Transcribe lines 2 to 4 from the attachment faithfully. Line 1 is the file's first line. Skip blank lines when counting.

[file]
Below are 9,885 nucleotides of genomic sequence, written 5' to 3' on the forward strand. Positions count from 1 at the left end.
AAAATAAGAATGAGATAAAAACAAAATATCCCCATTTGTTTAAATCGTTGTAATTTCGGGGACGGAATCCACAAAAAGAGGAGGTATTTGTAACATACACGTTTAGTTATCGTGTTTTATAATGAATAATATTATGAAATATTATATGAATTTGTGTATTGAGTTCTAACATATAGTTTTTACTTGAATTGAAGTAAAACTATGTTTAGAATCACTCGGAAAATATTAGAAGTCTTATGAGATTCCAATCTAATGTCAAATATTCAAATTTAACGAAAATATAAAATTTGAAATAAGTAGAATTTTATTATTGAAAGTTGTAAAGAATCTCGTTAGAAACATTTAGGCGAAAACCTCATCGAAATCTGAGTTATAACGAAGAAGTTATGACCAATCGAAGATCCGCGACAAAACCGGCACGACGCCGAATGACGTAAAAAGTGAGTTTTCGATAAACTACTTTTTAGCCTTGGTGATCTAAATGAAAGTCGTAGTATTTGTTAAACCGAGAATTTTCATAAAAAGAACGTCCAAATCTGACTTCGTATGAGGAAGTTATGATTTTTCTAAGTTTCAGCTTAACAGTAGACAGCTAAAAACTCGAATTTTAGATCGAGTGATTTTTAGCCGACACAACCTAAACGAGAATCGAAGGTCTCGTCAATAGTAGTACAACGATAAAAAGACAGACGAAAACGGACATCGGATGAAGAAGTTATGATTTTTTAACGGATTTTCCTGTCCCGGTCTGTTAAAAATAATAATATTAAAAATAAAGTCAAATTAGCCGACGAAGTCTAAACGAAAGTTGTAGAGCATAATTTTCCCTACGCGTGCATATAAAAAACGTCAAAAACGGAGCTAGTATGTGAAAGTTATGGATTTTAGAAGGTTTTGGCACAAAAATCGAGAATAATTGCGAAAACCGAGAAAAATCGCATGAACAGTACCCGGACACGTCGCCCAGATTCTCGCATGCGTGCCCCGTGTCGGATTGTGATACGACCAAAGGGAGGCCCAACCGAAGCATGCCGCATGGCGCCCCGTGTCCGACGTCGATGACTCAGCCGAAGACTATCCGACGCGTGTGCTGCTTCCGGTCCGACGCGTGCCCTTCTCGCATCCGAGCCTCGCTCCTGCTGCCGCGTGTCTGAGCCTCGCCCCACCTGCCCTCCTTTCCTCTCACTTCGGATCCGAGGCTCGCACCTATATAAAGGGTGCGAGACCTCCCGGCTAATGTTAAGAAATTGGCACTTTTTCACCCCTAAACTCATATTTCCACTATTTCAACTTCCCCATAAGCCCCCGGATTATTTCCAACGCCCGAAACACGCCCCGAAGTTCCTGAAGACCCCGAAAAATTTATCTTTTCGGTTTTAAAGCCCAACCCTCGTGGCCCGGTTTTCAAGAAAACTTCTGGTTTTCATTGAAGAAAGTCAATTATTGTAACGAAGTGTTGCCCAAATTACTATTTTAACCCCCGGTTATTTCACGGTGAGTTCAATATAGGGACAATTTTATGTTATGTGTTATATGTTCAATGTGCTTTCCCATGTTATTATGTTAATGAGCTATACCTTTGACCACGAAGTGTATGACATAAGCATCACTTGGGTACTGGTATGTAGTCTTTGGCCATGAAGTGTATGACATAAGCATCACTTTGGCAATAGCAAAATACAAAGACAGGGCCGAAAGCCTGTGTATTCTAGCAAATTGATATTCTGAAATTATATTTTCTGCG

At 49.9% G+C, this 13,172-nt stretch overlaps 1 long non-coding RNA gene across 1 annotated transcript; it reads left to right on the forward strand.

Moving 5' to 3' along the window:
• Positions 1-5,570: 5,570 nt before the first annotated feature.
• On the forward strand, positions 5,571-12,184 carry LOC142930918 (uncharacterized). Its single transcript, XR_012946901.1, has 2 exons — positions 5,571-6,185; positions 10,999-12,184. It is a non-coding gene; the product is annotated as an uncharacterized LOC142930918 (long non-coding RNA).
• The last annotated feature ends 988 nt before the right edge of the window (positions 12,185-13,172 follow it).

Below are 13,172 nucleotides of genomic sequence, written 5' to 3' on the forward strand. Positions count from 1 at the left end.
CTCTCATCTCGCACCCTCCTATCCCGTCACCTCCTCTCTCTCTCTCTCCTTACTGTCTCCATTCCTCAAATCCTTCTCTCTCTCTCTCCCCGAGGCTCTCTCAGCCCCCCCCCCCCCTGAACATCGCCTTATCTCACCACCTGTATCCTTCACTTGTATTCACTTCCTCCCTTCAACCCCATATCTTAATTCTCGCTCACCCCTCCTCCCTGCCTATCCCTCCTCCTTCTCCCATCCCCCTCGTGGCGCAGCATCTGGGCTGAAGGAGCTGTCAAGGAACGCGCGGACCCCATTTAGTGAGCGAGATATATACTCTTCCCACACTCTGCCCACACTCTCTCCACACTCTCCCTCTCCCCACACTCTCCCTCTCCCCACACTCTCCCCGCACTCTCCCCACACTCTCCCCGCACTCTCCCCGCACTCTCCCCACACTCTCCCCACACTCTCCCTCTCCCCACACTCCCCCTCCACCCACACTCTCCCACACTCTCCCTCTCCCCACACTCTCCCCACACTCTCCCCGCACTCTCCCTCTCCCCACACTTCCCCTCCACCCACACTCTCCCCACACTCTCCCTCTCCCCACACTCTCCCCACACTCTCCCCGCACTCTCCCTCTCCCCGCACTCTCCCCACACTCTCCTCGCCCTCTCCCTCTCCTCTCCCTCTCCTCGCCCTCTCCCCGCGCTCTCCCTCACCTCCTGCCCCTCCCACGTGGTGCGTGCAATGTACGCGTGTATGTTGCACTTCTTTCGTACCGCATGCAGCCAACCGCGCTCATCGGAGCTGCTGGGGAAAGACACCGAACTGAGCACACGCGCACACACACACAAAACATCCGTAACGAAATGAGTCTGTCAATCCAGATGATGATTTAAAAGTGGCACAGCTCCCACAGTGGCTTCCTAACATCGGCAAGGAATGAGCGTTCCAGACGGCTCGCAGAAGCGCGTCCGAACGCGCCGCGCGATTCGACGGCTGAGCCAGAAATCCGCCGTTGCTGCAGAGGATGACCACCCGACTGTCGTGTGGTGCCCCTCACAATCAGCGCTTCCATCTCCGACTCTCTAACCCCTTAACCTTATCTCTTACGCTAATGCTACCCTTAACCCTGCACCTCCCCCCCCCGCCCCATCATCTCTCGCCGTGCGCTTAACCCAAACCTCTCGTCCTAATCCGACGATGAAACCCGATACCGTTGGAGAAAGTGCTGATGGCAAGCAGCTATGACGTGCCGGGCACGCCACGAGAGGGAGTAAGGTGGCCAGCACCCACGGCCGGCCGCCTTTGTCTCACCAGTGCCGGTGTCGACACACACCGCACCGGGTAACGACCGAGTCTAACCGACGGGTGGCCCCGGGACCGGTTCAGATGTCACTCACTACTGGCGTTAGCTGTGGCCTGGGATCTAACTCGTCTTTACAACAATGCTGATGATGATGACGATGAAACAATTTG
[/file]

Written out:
AAAATAAGAATGAGATAAAAACAAAATATCCCCATTTGTTTAAATCGTTGTAATTTCGGGGACGGAATCCACAAAAAGAGGAGGTATTTGTAACATACACGTTTAGTTATCGTGTTTTATAATGAATAATATTATGAAATATTATATGAATTTGTGTATTGAGTTCTAACATATAGTTTTTACTTGAATTGAAGTAAAACTATGTTTAGAATCACTCGGAAAATATTAGAAGTCTTATGAGATTCCAATCTAATGTCAAATATTCAAATTTAACGAAAATATAAAATTTGAAATAAGTAGAATTTTATTATTGAAAGTTGTAAAGAATCTCGTTAGAAACATTTAGGCGAAAACCTCATCGAAATCTGAGTTATAACGAAGAAGTTATGACCAATCGAAGATCCGCGACAAAACCGGCACGACGCCGAATGACGTAAAAAGTGAGTTTTCGATAAACTACTTTTTAGCCTTGGTGATCTAAATGAAAGTCGTAGTATTTGTTAAACCGAGAATTTTCATAAAAAGAACGTCCAAATCTGACTTCGTATGAGGAAGTTATGATTTTTCTAAGTTTCAGCTTAACAGTAGACAGCTAAAAACTCGAATTTTAGATCGAGTGATTTTTAGCCGACACAACCTAAACGAGAATCGAAGGTCTCGTCAATAGTAGTACAACGATAAAAAGACAGACGAAAACGGACATCGGATGAAGAAGTTATGATTTTTTAACGGATTTTCCTGTCCCGGTCTGTTAAAAATAATAATATTAAAAATAAAGTCAAATTAGCCGACGAAGTCTAAACGAAAGTTGTAGAGCATAATTTTCCCTACGCGTGCATATAAAAAACGTCAAAAACGGAGCTAGTATGTGAAAGTTATGGATTTTAGAAGGTTTTGGCACAAAAATCGAGAATAATTGCGAAAACCGAGAAAAATCGCATGAACAGTACCCGGACACGTCGCCCAGATTCTCGCATGCGTGCCCCGTGTCGGATTGTGATACGACCAAAGGGAGGCCCAACCGAAGCATGCCGCATGGCGCCCCGTGTCCGACGTCGATGACTCAGCCGAAGACTATCCGACGCGTGTGCTGCTTCCGGTCCGACGCGTGCCCTTCTCGCATCCGAGCCTCGCTCCTGCTGCCGCGTGTCTGAGCCTCGCCCCACCTGCCCTCCTTTCCTCTCACTTCGGATCCGAGGCTCGCACCTATATAAAGGGTGCGAGACCTCCCGGCTAATGTTAAGAAATTGGCACTTTTTCACCCCTAAACTCATATTTCCACTATTTCAACTTCCCCATAAGCCCCCGGATTATTTCCAACGCCCGAAACACGCCCCGAAGTTCCTGAAGACCCCGAAAAATTTATCTTTTCGGTTTTAAAGCCCAACCCTCGTGGCCCGGTTTTCAAGAAAACTTCTGGTTTTCATTGAAGAAAGTCAATTATTGTAACGAAGTGTTGCCCAAATTACTATTTTAACCCCCGGTTATTTCACGGTGAGTTCAATATAGGGACAATTTTATGTTATGTGTTATATGTTCAATGTGCTTTCCCATGTTATTATGTTAATGAGCTATACCTTTGACCACGAAGTGTATGACATAAGCATCACTTGGGTACTGGTATGTAGTCTTTGGCCATGAAGTGTATGACATAAGCATCACTTTGGCAATAGCAAAATACAAAGACAGGGCCGAAAGCCTGTGTATTCTAGCAAATTGATATTCTGAAATTATATTTTCTGCG

At 49.9% G+C, this 13,172-nt stretch overlaps 1 long non-coding RNA gene across 1 annotated transcript; it reads left to right on the forward strand.

Moving 5' to 3' along the window: